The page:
Thursday, April 15

“Very intimidating”: teachers on sexual harassment by students | Schools


“II have had threats of rape. Someone told me: ‘I’m going to find your daughter and rape her.’ They call you scum and whore. Sometimes it’s a joke and everyone thinks it’s funny. Sometimes it’s anger directed at you. “

Anne, who does not want to give her real name, worked in a pupil referral unit with excluded pupils in South West England until she quit her job due to post-traumatic stress disorder, and is one of the many teachers of whom has witnessed. the toxic culture of sexual harassment and abuse within schools.

The topic of sexual misconduct in schools has made headlines in recent weeks due to testimonials submitted by students to the Everyone’s Invited website. However, over the weekend, the NASUWT union highlighted that teachers face similar problems.

Anne has already submitted her testimonial to Everyone’s Invited. Her experiences with some of the most challenging pupils in the school system in England may be more extreme than others, but she has also worked in regular schools, and says that it is a problem there too, and that it is getting worse.

“I’ve had students who have been in relationships where they touch each other inappropriately in lessons, so I sent them to sit separately and the boy replied, ‘I haven’t thrown her on the desk and fucked her, have I? ?

“It can happen in classrooms and hallways, on breaks and at lunchtime. People think, ‘Oh, it’s just a joke, it’s just a comment, ignore it.’ But when it’s day after day, it really starts to affect you. “

Younger women in particular were targeted, especially if they wore skirts. “Almost no one wore skirts to work,” Anne said. If they were leaning over a desk, a student would be behind them making sexual advances and gestures. After that, they put on pants.

Since Covid and the lockdown, Anne says behavior has deteriorated because students have had no limits and have had access to more online pornography than usual, sitting at home in front of a screen. “There is a problem with the very sexualized and aggressive way they treat staff,” he said.

Vicky works in a large secondary school in the north of England and says that children will openly view pornography on their phones at lunchtime, in the dining room, inside and out. “There have been times when guys have whistled at me when I was walking down the hall or during lunch or break.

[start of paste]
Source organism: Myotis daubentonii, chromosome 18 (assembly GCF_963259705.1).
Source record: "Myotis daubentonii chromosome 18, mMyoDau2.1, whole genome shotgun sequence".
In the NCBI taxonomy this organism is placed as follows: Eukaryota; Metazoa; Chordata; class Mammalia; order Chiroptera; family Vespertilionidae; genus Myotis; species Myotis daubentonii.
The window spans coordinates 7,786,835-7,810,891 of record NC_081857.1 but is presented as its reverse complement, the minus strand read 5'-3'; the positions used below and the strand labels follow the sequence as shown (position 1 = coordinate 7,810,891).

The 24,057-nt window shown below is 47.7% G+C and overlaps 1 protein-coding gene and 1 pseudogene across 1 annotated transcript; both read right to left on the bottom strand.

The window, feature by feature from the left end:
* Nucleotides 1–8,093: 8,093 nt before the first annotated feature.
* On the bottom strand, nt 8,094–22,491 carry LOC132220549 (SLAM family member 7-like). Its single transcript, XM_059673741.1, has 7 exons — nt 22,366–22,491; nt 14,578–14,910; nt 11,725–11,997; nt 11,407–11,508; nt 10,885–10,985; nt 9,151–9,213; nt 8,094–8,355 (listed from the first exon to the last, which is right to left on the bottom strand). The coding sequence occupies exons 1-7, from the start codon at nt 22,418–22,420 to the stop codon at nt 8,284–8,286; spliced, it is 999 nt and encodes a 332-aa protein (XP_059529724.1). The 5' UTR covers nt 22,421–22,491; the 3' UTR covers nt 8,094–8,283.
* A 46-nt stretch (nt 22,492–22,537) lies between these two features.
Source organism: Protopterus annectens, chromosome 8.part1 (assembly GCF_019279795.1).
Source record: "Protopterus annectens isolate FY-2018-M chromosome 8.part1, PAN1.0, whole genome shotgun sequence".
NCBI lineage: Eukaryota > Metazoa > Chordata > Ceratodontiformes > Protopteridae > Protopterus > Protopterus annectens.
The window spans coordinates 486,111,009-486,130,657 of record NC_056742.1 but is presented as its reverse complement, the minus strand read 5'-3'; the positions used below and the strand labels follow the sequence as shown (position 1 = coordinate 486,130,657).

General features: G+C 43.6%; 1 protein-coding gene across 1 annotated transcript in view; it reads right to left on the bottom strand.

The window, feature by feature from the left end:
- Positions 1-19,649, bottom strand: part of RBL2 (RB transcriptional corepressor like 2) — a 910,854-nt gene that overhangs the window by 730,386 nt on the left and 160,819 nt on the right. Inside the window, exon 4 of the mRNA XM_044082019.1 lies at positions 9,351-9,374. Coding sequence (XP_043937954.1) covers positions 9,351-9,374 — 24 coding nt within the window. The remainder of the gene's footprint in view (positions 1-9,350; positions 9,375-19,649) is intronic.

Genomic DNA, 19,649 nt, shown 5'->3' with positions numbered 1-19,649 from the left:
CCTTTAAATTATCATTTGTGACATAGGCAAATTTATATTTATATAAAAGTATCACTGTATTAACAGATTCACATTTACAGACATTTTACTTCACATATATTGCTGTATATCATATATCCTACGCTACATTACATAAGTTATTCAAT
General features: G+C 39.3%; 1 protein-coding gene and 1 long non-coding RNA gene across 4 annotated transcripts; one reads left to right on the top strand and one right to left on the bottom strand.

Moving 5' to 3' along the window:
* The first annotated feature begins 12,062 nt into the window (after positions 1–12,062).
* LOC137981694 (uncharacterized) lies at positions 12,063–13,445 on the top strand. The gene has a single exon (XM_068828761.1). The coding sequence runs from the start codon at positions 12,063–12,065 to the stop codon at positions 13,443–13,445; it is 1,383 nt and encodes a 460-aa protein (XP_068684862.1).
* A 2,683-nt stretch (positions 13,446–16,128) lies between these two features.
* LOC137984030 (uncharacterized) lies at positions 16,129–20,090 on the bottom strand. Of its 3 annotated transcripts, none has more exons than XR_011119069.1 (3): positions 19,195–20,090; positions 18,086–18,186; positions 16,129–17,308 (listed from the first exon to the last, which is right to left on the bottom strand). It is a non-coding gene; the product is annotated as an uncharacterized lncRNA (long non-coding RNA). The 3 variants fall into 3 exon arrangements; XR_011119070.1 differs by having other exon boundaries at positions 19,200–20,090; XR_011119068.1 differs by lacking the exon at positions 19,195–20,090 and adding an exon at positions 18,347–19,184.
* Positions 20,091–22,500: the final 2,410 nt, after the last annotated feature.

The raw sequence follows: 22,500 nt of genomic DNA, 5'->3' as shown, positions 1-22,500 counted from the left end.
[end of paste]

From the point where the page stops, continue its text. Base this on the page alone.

“There was a time when a rather defiant student who used to skip classes walked past our classroom and made a sexual gesture at me while I was teaching my class, and everyone saw it. That was the worst.

“There was another time when I was queuing for lunch. Someone yelled, ‘Slap him on the ass.’ Another child said, ‘You can’t say that about a teacher.’ I looked back and I was the only teacher there.

“It makes me feel sad. It makes me angry. I went to talk to the director and I said, ‘If someone said that to me on a night out, I would not tolerate it. But because I’m in this setting, being the adult in the room and in an educational setting, I felt like I had to accept it. “

It’s not just the students who are the problem. “One of my colleagues had a moment when she walked into a classroom, a wolf boy whistled at her, and a teacher in the class laughed.”

Vicky has also been intimidated. They may not have the intention of doing so. I’m only 5 feet 1 inch tall. When children reach a certain age, they are growing up and really tall. They are at that age when they start talking more about sex. It can be very, very intimidating. “

When asked if she felt safe in the hallways of her school, she said: “There have been times when I haven’t felt that way. That was a time when I didn’t enjoy going to work. I felt: I am going to a place where they disrespect me because I am a woman. “

Incidents of this type can have a dramatic effect on teachers. A senior leader who advised a colleague said: “He is quite a bold person, but I was completely stunned by what he had experienced.

“She was shaking. Suddenly he felt vulnerable. She was shocked and that turned to anger. She was not used to feeling this way in a professional workplace. “

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www.theguardian.com

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